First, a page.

- South Carolina’s state beverage is milk. Its insect is the praying mantis. There’s a designated dance—the shag—as well a sanctioned tartan, game bird, dog, flower, gem and snack food (boiled peanuts). But what Olivia McConnell noticed was missing from among her home’s 50 official symbols was a fossil. So last year, the eight-year-old science enthusiast wrote to the governor and her representatives to nominate the Columbian mammoth. Teeth from the woolly proboscidean, dug up by slaves on a local plantation in 1725, were among the first remains of an ancient species ever discovered in North America. Forty-three other states had already laid claim to various dinosaurs, trilobites, primitive whales and even petrified wood. It seemed like a no-brainer. “Fossils tell us about our past,” the Grade 2 student wrote.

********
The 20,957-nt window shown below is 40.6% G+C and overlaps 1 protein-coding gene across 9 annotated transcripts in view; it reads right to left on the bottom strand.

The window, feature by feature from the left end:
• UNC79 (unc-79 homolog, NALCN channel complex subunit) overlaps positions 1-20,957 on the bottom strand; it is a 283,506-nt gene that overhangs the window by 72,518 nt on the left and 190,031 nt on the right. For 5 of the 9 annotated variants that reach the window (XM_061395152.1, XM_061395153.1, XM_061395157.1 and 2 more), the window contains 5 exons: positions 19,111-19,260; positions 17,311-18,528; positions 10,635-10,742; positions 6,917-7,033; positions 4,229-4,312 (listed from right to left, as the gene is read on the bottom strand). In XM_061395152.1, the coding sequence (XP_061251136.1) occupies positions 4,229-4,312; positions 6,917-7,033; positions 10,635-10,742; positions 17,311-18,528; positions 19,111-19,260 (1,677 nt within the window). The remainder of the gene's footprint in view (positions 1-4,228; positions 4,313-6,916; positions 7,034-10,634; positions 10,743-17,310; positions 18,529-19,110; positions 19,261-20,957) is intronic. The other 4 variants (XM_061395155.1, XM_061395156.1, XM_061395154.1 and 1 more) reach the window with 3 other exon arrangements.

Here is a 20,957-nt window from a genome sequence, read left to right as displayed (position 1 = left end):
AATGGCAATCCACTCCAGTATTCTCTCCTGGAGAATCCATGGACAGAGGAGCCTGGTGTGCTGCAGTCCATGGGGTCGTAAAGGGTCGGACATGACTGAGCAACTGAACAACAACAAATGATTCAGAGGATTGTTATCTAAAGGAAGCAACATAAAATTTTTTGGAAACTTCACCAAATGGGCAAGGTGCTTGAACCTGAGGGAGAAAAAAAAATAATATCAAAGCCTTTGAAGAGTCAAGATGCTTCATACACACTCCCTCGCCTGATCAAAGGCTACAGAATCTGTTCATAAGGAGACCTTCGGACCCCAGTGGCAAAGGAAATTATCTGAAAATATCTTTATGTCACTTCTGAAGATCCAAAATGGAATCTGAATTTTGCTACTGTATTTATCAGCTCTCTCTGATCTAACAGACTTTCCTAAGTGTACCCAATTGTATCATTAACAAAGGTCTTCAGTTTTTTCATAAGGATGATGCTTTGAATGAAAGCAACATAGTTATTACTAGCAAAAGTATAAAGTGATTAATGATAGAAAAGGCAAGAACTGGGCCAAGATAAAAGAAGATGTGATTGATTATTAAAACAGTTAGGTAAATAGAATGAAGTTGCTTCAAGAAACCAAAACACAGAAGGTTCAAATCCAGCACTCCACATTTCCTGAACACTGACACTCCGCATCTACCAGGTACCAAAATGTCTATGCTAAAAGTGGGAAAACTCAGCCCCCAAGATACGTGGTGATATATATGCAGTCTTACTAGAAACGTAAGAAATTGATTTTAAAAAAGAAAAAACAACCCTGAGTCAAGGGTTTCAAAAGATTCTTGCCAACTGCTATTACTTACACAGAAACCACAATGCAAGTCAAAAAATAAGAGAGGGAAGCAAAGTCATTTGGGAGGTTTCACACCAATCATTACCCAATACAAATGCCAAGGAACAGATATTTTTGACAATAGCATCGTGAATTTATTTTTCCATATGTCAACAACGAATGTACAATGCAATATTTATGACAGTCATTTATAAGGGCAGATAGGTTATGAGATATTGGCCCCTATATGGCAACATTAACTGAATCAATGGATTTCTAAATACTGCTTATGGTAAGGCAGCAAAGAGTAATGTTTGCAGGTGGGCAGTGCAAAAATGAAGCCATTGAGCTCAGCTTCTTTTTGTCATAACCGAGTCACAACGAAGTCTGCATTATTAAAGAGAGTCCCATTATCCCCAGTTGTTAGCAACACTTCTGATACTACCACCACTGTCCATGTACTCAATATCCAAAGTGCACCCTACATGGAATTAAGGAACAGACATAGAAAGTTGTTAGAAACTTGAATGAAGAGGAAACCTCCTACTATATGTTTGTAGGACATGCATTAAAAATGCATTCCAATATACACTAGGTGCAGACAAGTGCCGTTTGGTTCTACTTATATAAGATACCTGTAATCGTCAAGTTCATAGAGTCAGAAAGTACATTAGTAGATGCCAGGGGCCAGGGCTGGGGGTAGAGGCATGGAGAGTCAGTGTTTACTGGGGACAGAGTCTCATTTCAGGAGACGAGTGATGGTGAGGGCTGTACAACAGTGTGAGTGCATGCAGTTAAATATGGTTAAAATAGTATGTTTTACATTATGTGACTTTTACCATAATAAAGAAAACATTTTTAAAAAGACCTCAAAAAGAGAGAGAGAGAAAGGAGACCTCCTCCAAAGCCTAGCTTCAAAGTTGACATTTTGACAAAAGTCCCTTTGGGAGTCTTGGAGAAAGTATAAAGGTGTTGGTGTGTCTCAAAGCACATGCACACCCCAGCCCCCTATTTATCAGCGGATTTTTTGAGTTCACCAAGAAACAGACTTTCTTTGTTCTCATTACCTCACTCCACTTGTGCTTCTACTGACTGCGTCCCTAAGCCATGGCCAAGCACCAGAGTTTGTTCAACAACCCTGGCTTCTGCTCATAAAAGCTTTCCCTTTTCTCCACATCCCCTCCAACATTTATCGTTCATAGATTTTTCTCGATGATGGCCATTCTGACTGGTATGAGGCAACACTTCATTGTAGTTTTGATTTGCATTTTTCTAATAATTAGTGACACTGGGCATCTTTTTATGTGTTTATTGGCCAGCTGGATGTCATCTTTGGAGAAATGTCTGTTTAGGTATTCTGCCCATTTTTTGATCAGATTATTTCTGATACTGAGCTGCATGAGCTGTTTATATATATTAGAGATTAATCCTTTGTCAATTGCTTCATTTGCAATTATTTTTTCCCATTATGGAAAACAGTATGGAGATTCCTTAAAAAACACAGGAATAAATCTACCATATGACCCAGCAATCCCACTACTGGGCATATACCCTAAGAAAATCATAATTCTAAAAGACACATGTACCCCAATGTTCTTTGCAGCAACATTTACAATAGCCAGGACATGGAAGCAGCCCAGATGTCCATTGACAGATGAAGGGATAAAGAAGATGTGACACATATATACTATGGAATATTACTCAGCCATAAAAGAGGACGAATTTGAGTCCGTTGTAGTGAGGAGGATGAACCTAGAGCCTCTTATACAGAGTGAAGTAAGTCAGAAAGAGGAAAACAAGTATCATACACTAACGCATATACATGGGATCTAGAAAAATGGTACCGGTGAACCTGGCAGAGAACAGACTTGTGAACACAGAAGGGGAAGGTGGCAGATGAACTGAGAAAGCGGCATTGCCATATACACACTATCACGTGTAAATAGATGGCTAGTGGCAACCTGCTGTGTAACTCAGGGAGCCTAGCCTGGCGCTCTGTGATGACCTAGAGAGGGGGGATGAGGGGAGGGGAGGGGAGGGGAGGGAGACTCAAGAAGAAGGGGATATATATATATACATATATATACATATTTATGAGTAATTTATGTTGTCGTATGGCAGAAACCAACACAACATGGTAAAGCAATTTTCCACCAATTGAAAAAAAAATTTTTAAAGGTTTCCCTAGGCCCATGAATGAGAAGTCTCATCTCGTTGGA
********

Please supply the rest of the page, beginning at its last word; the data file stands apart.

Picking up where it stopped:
And, as it turns out, the present, too. The bill that Olivia inspired has become the subject of considerable angst at the legislature in the state capital of Columbia. First, an objecting state senator attached three verses from Genesis to the act, outlining God’s creation of all living creatures. Then, after other lawmakers spiked the amendment as out of order for its introduction of the divinity, he took another crack, specifying that the Columbian mammoth “was created on the sixth day with the other beasts of the field.” That version passed in the senate in early April. But now the bill is back in committee as the lower house squabbles over the new language, and it’s seemingly destined for the same fate as its honouree—extinction.